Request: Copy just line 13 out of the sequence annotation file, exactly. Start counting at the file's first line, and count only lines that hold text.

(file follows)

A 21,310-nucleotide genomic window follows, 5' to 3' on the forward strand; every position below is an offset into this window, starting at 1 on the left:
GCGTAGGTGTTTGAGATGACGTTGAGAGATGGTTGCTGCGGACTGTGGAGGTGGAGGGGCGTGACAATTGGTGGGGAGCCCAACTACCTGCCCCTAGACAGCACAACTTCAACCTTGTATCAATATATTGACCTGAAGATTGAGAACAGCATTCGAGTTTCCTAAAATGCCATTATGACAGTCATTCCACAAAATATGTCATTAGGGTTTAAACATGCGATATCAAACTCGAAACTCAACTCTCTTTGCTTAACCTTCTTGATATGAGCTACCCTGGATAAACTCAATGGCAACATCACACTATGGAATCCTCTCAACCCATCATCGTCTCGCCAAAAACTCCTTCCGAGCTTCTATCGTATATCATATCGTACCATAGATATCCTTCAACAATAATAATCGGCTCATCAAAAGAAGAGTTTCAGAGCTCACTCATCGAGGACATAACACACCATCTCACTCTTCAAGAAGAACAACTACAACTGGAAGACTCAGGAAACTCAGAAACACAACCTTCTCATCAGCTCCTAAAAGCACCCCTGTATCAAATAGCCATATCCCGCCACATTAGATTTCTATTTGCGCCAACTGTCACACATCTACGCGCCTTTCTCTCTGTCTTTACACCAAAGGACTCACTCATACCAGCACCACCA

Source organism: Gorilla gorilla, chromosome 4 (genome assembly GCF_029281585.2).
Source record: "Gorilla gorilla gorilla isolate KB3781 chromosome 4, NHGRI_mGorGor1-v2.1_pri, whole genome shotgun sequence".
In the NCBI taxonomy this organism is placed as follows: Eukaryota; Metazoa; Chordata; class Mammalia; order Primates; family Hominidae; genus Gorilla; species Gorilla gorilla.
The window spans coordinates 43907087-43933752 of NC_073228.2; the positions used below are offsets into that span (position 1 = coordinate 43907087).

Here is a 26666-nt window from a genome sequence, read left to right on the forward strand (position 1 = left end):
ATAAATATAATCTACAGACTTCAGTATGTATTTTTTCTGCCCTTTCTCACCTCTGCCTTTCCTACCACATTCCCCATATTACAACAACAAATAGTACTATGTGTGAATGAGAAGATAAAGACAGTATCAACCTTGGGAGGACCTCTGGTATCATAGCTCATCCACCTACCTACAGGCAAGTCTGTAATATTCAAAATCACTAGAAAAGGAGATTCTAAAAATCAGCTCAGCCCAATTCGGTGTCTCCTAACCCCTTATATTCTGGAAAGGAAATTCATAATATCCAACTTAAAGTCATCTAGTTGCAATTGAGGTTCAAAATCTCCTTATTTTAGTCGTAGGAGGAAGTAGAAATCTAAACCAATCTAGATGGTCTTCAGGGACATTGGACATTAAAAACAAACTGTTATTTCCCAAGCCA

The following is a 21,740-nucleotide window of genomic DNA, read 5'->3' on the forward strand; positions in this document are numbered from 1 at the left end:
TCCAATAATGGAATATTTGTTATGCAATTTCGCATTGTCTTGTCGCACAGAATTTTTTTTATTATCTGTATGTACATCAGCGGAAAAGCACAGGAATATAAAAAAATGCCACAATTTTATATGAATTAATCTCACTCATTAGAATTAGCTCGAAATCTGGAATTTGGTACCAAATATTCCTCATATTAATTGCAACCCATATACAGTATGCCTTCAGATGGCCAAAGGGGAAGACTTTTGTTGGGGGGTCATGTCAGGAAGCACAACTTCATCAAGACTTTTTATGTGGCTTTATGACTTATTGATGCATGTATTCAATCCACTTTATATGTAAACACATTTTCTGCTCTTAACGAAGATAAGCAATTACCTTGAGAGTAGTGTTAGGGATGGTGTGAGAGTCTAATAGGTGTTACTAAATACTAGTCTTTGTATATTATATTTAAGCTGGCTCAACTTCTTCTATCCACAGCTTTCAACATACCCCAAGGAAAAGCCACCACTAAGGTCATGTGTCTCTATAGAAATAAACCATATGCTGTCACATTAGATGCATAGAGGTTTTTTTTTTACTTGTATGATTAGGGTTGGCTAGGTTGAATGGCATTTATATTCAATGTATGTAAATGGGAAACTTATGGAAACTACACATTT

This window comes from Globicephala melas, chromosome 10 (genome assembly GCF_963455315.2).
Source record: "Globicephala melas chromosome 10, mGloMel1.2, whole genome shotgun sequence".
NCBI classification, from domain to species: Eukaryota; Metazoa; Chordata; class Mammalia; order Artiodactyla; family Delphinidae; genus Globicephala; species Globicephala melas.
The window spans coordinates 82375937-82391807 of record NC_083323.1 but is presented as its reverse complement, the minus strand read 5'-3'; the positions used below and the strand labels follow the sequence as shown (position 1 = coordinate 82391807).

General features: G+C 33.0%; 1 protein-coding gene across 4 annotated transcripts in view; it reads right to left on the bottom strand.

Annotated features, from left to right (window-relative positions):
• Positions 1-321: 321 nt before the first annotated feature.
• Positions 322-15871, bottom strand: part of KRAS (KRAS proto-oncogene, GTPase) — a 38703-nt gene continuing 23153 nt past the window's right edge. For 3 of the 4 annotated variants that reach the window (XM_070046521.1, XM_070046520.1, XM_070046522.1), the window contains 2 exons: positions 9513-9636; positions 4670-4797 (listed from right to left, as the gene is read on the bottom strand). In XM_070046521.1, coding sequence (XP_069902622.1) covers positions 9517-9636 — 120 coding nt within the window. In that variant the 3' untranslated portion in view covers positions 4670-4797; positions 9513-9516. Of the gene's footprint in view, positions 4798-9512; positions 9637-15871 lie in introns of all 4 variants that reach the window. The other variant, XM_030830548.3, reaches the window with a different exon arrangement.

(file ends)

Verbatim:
NCBI classification, from domain to species: Eukaryota; Metazoa; Chordata; class Mammalia; order Artiodactyla; family Delphinidae; genus Globicephala; species Globicephala melas.